Rosetta spots first sight of cosmic phenomenon forming in solar system

13 Dec 2018

Artist’s impression of Rosetta descending to the surface of Comet 67P on 30 September 2016. Image: ESA/ATG medialab

Having missed it the first time, ESA scientists have found that Rosetta spotted signs of an infant bow shock around Comet 67P.

Despite its mission ending a few years ago, the European Space Agency’s (ESA) Rosetta spacecraft continues to return major breakthroughs in astronomy.

The space agency has announced that the spacecraft, which had been orbiting Comet 67P, detected signs of an infant bow shock at the comet, the first ever seen forming anywhere in the solar system.

What makes this discovery even more amazing is that the phenomenon wasn’t spotted the first time around; only now with subsequent observations was it made clear to see.

So, what is a bow shock? Similar to the waves carved out of the ocean by the front of a ship, a comet cuts through plasma – the hot, gaseous state of matter comprising charged particles found in the solar system – as solar wind. As the supersonic solar wind flows past objects in its path, such as planets or smaller bodies, it first hits this bow shock boundary.

Bow shocks themselves are not a new phenomenon, having been seen around Halley’s Comet, but also tend to vary in size and shape as plasma interacts with its surrounding environment.

Came as a ‘shock’

During its two-year mission, Rosetta ventured as far out as 1,500km from Comet 67P’s centre to search for a bow shock, but seemingly came away empty-handed.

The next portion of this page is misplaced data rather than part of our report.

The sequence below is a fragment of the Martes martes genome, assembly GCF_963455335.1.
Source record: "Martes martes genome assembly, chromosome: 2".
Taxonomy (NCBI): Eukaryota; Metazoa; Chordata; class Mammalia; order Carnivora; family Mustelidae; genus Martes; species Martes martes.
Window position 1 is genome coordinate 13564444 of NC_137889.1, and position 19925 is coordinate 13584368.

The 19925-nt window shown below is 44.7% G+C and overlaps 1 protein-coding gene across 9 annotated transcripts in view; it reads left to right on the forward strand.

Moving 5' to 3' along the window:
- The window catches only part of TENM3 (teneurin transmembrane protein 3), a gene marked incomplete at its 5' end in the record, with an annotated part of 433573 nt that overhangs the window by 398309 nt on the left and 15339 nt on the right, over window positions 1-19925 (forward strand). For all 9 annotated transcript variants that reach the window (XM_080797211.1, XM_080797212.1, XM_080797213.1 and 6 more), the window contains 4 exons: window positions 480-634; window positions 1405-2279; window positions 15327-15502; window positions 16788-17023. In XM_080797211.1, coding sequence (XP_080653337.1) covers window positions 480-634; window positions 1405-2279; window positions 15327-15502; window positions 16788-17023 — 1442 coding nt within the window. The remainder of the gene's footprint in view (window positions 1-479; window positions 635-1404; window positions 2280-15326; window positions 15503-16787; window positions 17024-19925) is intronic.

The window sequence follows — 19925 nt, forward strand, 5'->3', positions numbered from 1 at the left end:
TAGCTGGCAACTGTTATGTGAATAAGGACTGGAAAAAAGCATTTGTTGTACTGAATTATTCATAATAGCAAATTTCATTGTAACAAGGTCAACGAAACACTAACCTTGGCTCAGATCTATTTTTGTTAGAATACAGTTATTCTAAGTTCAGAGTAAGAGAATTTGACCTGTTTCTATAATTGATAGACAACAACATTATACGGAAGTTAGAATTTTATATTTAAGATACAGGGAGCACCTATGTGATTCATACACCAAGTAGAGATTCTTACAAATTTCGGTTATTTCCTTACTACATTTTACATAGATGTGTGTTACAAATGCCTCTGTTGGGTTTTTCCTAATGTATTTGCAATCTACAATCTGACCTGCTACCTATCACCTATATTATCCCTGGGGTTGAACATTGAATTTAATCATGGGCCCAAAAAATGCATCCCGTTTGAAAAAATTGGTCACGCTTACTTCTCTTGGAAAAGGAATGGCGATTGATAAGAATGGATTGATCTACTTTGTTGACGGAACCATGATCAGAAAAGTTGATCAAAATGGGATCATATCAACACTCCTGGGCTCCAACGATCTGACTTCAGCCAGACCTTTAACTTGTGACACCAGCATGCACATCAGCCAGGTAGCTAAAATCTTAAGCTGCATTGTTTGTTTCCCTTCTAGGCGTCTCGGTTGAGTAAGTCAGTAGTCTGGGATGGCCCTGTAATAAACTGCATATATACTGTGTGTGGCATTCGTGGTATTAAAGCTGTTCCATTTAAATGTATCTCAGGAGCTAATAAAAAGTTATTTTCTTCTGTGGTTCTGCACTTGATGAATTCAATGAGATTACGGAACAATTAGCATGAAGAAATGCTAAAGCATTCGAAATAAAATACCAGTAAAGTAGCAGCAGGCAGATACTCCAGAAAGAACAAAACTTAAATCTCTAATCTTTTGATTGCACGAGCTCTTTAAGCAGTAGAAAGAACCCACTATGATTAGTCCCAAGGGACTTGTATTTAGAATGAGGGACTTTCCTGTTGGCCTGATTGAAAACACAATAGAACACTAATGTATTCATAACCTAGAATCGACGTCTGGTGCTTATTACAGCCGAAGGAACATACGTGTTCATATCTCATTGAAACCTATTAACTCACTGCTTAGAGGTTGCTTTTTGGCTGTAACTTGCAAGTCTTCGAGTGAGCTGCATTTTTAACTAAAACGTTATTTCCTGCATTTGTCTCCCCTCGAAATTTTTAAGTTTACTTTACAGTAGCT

“We looked for a classical bow shock in the kind of area we’d expect to find one, far away from the comet’s nucleus, but didn’t find any, so we originally reached the conclusion that Rosetta had failed to spot any kind of shock,” said Herbert Gunell, who co-led the latest study.

He added that what the instruments failed to spot was that the bow shock was only in its infancy at the time, something never seen before in the solar system.

“In a new analysis of the data, we eventually spotted it around 50 times closer to the comet’s nucleus than anticipated in the case of 67P. It also moved in ways we didn’t expect, which is why we initially missed it,” Gunell said.

The data would go on to show that when the infant bow shock washed over Rosetta, the comet’s magnetic field became stronger and more turbulent, with bursts of highly energetic charged particles being produced and heated in the region of the shock itself.

Previously, particles had been slower-moving with a weaker solar wind, suggesting that Rosetta might have been ‘upstream’ of a bow shock.

Colm Gorey was a senior journalist with Silicon Republic